In a preliminary discussion, not that far from shooting, we were like, "What's Chris Pine's song going to be? He's working on this song, he lost his mind, what is this song?" At first it was going to be the new "Higher and Higher," and then I think [Michael] Showalter was like, "What if it is 'Higher and Higher'?" And then it cracked his whole character arc open. It made it more delicious and ridiculous that this alleged musical genius has been working for eight years on the dumbest awesome song ever.
And you've known David Wain since high school, right?
Oh, before that. We've been best friends since we were 4 years old. We met at Park Synagogue Day Camp, where my mom was the head of swimming. My last name is Wedren, his is Wain, so our cubbies were together. We've spent most of the days of our lives together since -- including years in the Wain basement.
The Wain basement is filled with a two-track reel-to-reel, drum kit, data cameras, video recorders from late '70s, and all of David's mom's old wardrobe discards. I would call the watershed moment Steve Martin's first record, Let's Get Small, and early SNL. We were just becoming aware of things. This is hindsight being 20/20, but it seems like this absurdist aesthetic in comedy was swirling around with Steve Martin and SNL the same time New Wave and punk were clashing with classic rock. You can see David caught one wave, I caught another, and then we started doing our thing in his basement. He would make ridiculous movies in his basement starring all our friends, and we would record covers with our bands, like Violent Femmes, Tones on Tail, whatever we were listening to at the time, and make videos for it -- and increasingly, make original music. Then we went to college together at NYU and I was in a band that started when I was a senior in high school, after I went to D.C., called Shudder to Think.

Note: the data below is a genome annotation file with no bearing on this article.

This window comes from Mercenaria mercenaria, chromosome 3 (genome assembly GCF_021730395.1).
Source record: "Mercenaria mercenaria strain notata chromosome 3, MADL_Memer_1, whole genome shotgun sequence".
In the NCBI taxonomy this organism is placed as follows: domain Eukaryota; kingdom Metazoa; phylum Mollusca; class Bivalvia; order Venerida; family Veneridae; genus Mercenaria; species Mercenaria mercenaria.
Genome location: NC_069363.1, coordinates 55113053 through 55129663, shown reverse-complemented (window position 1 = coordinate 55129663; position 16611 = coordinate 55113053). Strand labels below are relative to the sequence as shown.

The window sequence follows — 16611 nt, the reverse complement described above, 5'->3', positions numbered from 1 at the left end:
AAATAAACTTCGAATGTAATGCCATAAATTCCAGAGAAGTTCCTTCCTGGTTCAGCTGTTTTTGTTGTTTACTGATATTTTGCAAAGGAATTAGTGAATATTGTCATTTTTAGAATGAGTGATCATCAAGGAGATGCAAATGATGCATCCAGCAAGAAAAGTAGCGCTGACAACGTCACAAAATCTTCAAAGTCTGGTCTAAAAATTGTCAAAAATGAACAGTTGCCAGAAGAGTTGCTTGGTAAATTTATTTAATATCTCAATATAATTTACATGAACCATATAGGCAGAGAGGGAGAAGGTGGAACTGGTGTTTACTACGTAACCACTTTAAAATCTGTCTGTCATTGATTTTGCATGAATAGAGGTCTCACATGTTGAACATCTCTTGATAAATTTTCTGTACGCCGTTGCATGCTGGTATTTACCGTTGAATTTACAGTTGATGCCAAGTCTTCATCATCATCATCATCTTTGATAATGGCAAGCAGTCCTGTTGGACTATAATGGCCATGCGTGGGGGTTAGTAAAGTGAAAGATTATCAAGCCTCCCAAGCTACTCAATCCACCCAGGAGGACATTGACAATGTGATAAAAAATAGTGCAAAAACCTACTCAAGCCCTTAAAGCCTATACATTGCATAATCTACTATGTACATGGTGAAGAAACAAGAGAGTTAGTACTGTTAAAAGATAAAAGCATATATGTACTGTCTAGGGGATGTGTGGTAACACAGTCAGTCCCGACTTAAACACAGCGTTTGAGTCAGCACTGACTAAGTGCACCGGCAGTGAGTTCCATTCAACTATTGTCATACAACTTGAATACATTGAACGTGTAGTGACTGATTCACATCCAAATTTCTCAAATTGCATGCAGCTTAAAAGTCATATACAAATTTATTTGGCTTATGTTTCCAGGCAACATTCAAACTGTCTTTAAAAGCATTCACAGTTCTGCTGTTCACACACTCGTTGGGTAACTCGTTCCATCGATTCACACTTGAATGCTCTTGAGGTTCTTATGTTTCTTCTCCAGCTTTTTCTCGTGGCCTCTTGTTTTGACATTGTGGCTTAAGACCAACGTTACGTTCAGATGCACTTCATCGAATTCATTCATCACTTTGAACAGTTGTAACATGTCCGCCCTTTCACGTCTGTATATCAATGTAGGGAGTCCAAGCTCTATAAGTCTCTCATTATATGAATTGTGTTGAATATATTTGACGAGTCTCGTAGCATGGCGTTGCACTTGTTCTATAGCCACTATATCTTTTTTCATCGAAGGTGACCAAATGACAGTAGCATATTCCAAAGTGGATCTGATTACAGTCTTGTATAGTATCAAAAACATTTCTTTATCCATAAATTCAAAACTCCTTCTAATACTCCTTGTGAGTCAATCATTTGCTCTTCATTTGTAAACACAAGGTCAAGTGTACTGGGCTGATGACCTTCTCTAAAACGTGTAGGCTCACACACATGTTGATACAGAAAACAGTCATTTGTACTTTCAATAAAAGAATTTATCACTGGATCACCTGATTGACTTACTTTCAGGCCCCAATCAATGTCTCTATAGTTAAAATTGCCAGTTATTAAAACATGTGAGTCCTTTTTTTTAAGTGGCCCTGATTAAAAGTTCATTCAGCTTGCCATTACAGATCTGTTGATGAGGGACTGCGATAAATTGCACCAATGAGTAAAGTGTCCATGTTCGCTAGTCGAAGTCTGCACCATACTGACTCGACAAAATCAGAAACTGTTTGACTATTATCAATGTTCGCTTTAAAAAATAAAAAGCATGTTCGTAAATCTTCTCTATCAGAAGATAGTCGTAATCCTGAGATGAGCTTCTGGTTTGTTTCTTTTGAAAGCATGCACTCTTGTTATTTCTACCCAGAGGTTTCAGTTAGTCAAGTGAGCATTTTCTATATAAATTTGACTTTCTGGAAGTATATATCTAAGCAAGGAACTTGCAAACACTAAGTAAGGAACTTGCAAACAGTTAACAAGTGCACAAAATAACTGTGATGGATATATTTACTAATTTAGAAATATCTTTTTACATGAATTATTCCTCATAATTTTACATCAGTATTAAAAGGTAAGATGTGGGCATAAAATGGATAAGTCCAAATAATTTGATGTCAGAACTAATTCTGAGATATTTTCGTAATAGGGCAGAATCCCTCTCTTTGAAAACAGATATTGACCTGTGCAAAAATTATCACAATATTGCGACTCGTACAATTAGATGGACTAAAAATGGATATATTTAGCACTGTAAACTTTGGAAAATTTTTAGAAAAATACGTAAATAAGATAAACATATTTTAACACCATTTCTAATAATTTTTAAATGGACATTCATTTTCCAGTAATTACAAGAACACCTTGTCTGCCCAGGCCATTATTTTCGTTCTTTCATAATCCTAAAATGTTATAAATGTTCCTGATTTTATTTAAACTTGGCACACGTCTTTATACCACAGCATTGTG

When David and I went to college and The State [the comedy troupe behind the 1993-95 MTV series] started forming, it was called the New Group. Most everybody was in film school or acting school and they needed music. And I was their friend who had real, live record albums with my band and was going on tour, so I was the de facto music guy.
At Brown University, where Showlater split his time between Brown and NYU, the composer in their crew was Teddy Shapiro. So with The State, I would do stuff that was song-based, alt-rock based, and he would do the composition stuff. And then Teddy and I co-composed songs for Wet Hot, which you can trace back to Park Synagogue Day Camp at age 4.
And you're still all friends.
Our sons were born within a year of each other, and they're good friends. So we met Ken Marino the first day of school and the three of us became roommates and best friends.
This morning, I dropped my 7-year-old off at a week of improv theater camp with his best friend Riley Marino, Ken Marino's son, and Henry Wain, David Wain's son, and Kathryn Hahn's son [she appeared in Wain's Wanderlust]. It's actually kind of freaky. The older we get the more astonishing it is that we're still a team, the extended State crew, and that we all continue to work together and have progeny born at the same time who hang out and seem to like each other.